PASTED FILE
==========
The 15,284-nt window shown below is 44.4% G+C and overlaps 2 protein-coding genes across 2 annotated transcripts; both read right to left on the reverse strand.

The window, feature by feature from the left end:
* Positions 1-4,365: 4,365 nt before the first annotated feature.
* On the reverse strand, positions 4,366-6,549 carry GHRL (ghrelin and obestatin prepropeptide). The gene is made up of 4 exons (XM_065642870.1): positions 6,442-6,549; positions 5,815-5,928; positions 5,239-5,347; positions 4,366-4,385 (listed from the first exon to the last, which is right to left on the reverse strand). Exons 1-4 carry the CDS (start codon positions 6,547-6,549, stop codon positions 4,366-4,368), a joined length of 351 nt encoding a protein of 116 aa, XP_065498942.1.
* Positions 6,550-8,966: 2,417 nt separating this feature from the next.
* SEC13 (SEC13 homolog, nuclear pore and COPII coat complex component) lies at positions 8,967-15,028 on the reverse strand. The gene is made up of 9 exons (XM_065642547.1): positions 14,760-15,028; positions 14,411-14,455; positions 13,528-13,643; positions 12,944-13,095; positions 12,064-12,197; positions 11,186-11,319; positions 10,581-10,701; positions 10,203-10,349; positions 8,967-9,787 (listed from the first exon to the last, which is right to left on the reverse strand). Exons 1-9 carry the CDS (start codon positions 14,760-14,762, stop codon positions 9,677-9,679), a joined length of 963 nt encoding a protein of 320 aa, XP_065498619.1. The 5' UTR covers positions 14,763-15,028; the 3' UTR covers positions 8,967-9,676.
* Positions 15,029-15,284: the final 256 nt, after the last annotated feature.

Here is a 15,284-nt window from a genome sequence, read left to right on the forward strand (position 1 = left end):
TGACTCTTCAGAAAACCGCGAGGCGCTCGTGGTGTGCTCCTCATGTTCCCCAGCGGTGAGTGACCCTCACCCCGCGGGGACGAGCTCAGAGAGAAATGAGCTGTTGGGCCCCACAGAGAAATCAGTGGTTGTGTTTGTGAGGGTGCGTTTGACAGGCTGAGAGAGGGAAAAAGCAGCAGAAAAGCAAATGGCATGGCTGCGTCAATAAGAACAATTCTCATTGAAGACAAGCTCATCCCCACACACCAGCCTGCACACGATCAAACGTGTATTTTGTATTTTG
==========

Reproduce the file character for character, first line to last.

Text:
The 15,284-nt window shown below is 44.4% G+C and overlaps 2 protein-coding genes across 2 annotated transcripts; both read right to left on the reverse strand.

The window, feature by feature from the left end:
* Positions 1-4,365: 4,365 nt before the first annotated feature.
* On the reverse strand, positions 4,366-6,549 carry GHRL (ghrelin and obestatin prepropeptide). The gene is made up of 4 exons (XM_065642870.1): positions 6,442-6,549; positions 5,815-5,928; positions 5,239-5,347; positions 4,366-4,385 (listed from the first exon to the last, which is right to left on the reverse strand). Exons 1-4 carry the CDS (start codon positions 6,547-6,549, stop codon positions 4,366-4,368), a joined length of 351 nt encoding a protein of 116 aa, XP_065498942.1.
* Positions 6,550-8,966: 2,417 nt separating this feature from the next.
* SEC13 (SEC13 homolog, nuclear pore and COPII coat complex component) lies at positions 8,967-15,028 on the reverse strand. The gene is made up of 9 exons (XM_065642547.1): positions 14,760-15,028; positions 14,411-14,455; positions 13,528-13,643; positions 12,944-13,095; positions 12,064-12,197; positions 11,186-11,319; positions 10,581-10,701; positions 10,203-10,349; positions 8,967-9,787 (listed from the first exon to the last, which is right to left on the reverse strand). Exons 1-9 carry the CDS (start codon positions 14,760-14,762, stop codon positions 9,677-9,679), a joined length of 963 nt encoding a protein of 320 aa, XP_065498619.1. The 5' UTR covers positions 14,763-15,028; the 3' UTR covers positions 8,967-9,676.
* Positions 15,029-15,284: the final 256 nt, after the last annotated feature.

Here is a 15,284-nt window from a genome sequence, read left to right on the forward strand (position 1 = left end):
TGACTCTTCAGAAAACCGCGAGGCGCTCGTGGTGTGCTCCTCATGTTCCCCAGCGGTGAGTGACCCTCACCCCGCGGGGACGAGCTCAGAGAGAAATGAGCTGTTGGGCCCCACAGAGAAATCAGTGGTTGTGTTTGTGAGGGTGCGTTTGACAGGCTGAGAGAGGGAAAAAGCAGCAGAAAAGCAAATGGCATGGCTGCGTCAATAAGAACAATTCTCATTGAAGACAAGCTCATCCCCACACACCAGCCTGCACACGATCAAACGTGTATTTTGTATTTTG